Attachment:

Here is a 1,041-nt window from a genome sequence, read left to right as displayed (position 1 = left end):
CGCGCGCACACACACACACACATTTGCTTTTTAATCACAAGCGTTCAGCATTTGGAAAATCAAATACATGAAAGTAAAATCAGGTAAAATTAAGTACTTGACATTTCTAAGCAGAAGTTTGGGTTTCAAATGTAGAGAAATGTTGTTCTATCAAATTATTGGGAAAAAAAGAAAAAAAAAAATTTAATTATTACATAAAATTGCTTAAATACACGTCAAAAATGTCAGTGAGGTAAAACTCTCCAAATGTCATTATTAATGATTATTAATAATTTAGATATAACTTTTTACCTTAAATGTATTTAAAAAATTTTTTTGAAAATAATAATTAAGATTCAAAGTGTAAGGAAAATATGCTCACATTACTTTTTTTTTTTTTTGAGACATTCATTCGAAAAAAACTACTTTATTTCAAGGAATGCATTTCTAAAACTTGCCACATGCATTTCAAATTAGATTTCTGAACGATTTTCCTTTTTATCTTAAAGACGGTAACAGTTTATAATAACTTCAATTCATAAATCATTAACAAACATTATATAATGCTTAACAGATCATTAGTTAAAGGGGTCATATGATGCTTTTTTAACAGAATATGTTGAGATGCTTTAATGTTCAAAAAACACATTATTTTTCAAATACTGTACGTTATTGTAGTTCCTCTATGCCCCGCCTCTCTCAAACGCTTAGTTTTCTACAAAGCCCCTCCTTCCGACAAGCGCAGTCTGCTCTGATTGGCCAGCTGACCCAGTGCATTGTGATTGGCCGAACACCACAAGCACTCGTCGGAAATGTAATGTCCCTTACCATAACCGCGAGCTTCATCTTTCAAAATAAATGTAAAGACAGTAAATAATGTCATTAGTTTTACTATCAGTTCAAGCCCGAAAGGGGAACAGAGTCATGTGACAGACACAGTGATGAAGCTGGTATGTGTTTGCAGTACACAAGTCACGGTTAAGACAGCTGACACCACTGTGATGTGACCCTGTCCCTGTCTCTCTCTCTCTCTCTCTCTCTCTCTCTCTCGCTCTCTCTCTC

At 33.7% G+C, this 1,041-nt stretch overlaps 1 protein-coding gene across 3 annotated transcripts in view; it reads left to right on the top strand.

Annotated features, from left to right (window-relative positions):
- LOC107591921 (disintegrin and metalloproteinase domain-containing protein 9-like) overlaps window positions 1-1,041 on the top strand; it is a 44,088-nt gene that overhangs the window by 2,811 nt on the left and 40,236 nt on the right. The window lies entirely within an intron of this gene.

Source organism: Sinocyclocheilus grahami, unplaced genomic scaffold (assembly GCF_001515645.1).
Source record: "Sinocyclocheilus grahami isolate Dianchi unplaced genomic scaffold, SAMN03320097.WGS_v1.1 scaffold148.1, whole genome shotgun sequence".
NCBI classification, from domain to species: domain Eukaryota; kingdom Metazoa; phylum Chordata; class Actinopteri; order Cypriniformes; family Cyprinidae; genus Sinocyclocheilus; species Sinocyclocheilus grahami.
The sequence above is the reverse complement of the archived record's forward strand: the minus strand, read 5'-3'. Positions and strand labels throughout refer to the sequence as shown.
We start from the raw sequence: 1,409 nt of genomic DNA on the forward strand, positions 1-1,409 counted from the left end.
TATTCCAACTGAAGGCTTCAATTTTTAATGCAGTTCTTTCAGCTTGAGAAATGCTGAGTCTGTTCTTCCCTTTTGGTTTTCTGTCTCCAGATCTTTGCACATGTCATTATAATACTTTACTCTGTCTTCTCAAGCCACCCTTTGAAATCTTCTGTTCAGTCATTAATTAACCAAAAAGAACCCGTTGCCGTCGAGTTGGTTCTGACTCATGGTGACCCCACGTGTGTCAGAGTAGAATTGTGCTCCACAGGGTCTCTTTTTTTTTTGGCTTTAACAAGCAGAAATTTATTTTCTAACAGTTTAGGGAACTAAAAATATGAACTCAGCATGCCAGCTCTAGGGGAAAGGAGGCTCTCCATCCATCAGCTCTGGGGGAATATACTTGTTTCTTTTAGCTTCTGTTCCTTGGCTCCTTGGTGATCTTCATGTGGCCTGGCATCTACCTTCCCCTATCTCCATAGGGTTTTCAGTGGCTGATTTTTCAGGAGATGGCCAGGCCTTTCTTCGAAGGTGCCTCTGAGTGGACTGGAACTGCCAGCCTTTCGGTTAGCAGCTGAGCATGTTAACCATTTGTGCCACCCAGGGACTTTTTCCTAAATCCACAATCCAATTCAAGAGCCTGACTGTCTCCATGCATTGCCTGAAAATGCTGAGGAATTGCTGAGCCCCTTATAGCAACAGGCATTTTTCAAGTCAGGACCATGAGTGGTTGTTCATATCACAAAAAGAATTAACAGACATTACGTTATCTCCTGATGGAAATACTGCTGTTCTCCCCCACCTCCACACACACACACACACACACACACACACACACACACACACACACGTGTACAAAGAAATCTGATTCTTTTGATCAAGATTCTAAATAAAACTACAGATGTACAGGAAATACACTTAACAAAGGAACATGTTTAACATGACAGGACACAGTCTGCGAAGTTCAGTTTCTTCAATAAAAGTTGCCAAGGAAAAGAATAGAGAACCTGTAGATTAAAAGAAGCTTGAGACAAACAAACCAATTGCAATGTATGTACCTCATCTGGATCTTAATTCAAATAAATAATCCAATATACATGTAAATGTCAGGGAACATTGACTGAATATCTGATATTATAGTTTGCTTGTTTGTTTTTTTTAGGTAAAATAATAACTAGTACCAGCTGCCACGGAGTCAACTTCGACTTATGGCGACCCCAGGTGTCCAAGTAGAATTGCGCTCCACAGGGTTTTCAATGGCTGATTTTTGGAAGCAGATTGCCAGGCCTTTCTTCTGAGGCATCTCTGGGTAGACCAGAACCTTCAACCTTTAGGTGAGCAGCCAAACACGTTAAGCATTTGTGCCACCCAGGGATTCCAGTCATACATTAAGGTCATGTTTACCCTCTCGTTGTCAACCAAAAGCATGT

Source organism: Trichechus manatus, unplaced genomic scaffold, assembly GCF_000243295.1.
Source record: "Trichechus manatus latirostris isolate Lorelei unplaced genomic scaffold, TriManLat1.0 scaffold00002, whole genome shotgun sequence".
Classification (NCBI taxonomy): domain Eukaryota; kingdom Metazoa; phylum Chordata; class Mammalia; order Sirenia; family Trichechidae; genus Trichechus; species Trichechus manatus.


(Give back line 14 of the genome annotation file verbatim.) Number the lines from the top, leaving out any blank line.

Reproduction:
Classification (NCBI taxonomy): domain Eukaryota; kingdom Metazoa; phylum Chordata; class Mammalia; order Sirenia; family Trichechidae; genus Trichechus; species Trichechus manatus.